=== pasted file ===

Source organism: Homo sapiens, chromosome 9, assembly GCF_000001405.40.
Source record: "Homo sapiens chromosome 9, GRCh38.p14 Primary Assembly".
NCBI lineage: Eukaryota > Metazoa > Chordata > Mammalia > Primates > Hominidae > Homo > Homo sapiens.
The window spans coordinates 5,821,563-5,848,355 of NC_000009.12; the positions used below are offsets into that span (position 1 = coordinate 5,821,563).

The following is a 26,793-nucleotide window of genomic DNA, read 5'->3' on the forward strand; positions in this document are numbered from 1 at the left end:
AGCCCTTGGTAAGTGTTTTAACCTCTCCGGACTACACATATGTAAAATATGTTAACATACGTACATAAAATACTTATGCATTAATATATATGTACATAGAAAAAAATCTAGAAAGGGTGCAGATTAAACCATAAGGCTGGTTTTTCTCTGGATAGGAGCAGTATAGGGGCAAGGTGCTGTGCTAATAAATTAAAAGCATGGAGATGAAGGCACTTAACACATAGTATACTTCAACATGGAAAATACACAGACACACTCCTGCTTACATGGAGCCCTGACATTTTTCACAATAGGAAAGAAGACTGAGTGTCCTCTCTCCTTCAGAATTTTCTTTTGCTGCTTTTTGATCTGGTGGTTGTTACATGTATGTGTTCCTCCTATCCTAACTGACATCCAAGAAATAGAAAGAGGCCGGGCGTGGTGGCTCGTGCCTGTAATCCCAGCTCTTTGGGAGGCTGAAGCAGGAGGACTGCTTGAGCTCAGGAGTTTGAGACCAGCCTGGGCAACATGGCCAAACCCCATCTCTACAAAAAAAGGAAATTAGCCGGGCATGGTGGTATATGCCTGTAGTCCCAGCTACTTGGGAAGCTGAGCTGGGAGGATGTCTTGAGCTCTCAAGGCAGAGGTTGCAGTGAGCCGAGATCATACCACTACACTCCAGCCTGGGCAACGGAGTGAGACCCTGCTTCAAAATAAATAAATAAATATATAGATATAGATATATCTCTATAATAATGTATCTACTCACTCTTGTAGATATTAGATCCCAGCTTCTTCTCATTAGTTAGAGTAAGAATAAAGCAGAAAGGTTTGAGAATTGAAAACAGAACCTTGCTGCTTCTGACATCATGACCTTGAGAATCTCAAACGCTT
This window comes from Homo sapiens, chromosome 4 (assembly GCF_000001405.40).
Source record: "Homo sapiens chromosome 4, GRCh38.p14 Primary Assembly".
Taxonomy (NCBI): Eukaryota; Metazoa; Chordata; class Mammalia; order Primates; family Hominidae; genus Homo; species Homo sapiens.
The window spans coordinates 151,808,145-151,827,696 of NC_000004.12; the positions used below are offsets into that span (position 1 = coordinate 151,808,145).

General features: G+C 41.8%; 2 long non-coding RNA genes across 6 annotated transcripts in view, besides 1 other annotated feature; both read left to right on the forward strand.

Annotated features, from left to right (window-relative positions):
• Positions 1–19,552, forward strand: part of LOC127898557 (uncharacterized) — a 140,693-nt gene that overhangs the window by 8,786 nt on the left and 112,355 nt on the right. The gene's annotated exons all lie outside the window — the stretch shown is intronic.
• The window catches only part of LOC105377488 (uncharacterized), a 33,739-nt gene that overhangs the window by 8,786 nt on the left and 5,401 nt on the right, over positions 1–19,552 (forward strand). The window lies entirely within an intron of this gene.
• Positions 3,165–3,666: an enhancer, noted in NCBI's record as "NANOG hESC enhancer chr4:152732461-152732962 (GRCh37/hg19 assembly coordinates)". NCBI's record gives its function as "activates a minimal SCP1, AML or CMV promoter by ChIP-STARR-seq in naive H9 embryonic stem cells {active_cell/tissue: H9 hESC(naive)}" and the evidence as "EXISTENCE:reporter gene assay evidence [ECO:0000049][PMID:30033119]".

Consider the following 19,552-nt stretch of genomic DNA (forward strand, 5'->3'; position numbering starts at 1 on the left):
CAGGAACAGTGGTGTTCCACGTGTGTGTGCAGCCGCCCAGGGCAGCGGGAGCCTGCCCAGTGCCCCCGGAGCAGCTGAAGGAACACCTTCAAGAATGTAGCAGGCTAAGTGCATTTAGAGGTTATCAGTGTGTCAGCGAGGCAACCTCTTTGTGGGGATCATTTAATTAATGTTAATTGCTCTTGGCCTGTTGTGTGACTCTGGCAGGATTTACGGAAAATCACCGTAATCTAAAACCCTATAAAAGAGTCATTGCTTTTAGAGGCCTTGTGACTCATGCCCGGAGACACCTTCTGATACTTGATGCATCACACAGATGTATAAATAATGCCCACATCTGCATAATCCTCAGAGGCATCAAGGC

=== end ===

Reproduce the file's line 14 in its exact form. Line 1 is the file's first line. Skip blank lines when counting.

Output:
• The window catches only part of LOC105377488 (uncharacterized), a 33,739-nt gene that overhangs the window by 8,786 nt on the left and 5,401 nt on the right, over positions 1–19,552 (forward strand). The window lies entirely within an intron of this gene.